If you're a regular reader of our blog, you'll know the benefits of coconut oil for dogs and cats. Virgin coconut oil has long been known for its antiviral, antibacterial, antifungal, and antimicrobial properties. Thanks to these powerful properties, virgin coconut oil for dogs and cats can help eliminate harmful viruses, bacteria, and fungi both inside and outside of the body.
But if virgin coconut oil has powerful antimicrobial and antibacterial properties, doesn't it harm beneficial bacteria as well? Thankfully, this isn't the case. In fact, research has shown that medium-chain fatty acids (MCFAs) in coconut oil kill only bad, pathogenic bacteria and help fight numerous bacterial infections. In this post, we'll take a look at the scientific evidence and explain how MCFAs support beneficial bacteria in the gut.
How Virgin Coconut Oil Affects Different Types of Bacteria
First, it's important to note that beneficial (good) bacteria and harmful (bad) bacteria have different phytological structures. Put simply, "good" and "bad" bacteria are not the same and virgin coconut oil affects them in different ways.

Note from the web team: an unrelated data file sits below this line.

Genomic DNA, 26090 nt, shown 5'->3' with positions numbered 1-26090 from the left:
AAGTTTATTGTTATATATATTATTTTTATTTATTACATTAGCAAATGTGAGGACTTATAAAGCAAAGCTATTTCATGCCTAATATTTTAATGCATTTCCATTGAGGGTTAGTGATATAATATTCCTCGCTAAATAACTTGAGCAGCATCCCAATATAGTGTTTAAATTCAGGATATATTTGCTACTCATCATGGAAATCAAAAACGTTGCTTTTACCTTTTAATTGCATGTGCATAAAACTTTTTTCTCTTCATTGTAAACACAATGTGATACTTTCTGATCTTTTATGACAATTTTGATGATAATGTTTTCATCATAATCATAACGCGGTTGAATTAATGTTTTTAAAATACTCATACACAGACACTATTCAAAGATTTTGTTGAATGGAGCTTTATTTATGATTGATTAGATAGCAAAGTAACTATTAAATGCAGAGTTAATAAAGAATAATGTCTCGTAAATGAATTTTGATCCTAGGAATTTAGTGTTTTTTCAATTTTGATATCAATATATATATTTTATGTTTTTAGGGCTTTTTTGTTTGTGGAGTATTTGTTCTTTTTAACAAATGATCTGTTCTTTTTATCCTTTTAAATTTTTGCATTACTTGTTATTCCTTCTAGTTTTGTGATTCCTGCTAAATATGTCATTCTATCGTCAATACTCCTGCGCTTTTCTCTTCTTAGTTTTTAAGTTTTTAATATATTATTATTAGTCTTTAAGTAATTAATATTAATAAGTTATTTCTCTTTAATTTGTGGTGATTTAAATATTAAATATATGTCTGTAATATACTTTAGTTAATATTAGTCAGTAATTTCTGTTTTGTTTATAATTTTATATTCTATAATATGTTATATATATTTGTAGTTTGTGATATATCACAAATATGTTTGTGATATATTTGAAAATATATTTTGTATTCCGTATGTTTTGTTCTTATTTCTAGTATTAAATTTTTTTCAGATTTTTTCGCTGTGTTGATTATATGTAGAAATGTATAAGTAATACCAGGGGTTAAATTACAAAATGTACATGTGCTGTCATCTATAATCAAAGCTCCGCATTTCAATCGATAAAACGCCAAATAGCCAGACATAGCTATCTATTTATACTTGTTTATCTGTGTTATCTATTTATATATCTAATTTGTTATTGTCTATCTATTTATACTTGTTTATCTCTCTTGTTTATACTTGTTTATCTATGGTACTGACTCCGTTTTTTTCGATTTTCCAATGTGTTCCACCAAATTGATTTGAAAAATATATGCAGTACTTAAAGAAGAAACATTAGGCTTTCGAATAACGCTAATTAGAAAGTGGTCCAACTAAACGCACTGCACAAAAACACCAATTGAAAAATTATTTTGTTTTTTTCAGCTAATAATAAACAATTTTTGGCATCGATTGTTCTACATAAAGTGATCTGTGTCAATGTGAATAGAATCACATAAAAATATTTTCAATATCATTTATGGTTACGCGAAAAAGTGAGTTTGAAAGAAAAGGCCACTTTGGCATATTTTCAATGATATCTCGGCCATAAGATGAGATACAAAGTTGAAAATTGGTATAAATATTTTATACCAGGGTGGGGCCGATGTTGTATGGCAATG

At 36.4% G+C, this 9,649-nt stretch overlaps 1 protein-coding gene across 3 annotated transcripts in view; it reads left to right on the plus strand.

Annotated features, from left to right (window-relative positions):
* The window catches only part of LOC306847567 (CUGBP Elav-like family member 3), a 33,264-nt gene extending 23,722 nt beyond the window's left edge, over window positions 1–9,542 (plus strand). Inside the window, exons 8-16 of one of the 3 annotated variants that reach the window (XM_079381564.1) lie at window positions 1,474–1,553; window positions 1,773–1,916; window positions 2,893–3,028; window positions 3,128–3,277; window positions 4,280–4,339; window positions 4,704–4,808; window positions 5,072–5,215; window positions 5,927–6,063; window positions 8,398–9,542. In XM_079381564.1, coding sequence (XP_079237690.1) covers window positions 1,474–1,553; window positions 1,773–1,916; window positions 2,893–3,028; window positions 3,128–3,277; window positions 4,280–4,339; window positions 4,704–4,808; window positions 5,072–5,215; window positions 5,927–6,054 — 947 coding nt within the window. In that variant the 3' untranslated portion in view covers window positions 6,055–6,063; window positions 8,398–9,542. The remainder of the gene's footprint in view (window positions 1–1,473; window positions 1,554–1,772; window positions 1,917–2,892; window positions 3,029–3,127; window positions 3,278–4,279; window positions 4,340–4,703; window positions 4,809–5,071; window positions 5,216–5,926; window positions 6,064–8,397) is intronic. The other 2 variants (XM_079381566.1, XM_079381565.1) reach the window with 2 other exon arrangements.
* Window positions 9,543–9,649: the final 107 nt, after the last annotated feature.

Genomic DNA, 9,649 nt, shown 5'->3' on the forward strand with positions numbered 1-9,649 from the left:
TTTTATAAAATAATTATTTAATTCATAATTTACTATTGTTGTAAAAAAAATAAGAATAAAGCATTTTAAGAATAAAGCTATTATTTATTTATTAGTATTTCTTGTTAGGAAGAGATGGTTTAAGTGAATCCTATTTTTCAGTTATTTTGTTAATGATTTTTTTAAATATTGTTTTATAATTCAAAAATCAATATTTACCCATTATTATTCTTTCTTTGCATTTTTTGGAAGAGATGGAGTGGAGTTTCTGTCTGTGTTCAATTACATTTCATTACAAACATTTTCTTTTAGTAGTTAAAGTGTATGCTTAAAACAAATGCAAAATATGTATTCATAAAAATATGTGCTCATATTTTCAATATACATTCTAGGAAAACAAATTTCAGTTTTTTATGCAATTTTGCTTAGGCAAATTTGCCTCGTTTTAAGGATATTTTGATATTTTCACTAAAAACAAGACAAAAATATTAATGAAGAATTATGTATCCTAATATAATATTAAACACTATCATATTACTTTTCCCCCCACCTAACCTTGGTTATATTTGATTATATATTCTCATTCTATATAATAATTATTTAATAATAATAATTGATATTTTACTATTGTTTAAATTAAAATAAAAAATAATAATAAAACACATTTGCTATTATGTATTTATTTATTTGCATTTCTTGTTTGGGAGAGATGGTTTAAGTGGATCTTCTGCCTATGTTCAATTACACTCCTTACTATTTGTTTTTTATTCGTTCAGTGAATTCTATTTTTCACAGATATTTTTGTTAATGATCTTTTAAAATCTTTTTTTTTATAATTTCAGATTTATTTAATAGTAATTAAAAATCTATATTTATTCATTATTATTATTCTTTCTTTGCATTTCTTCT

To understand this, it can be helpful to think about antibiotics and their effect on various strains of bacteria – some antibiotics kill certain strains of bacteria and have minimal effect on others. That's why your doctor or veterinarian will test for bacterial strain before prescribing an antibiotic. In the same way, there are weed killers that kill only specific types of plants. However, they won't harm grasses even though grasses and weeds may have very similar biological structures.
In the same way, certain bacteria are more sensitive or vulnerable to MCFAs. MCFAs can disrupt the bacterial cell wall and interfere with cell communication and reproduction in the vulnerable bacteria, but they have no effect on beneficial bacteria.
Beneficial bacteria reside alongside harmful bacteria in the gut. These beneficial bacteria are self-propagating and do their share in keeping bad bacteria at bay. In a healthy gut, prebiotics provide available food for specific groups of beneficial bacteria. This gives them a competitive advantage over bad bacteria in the large intestines.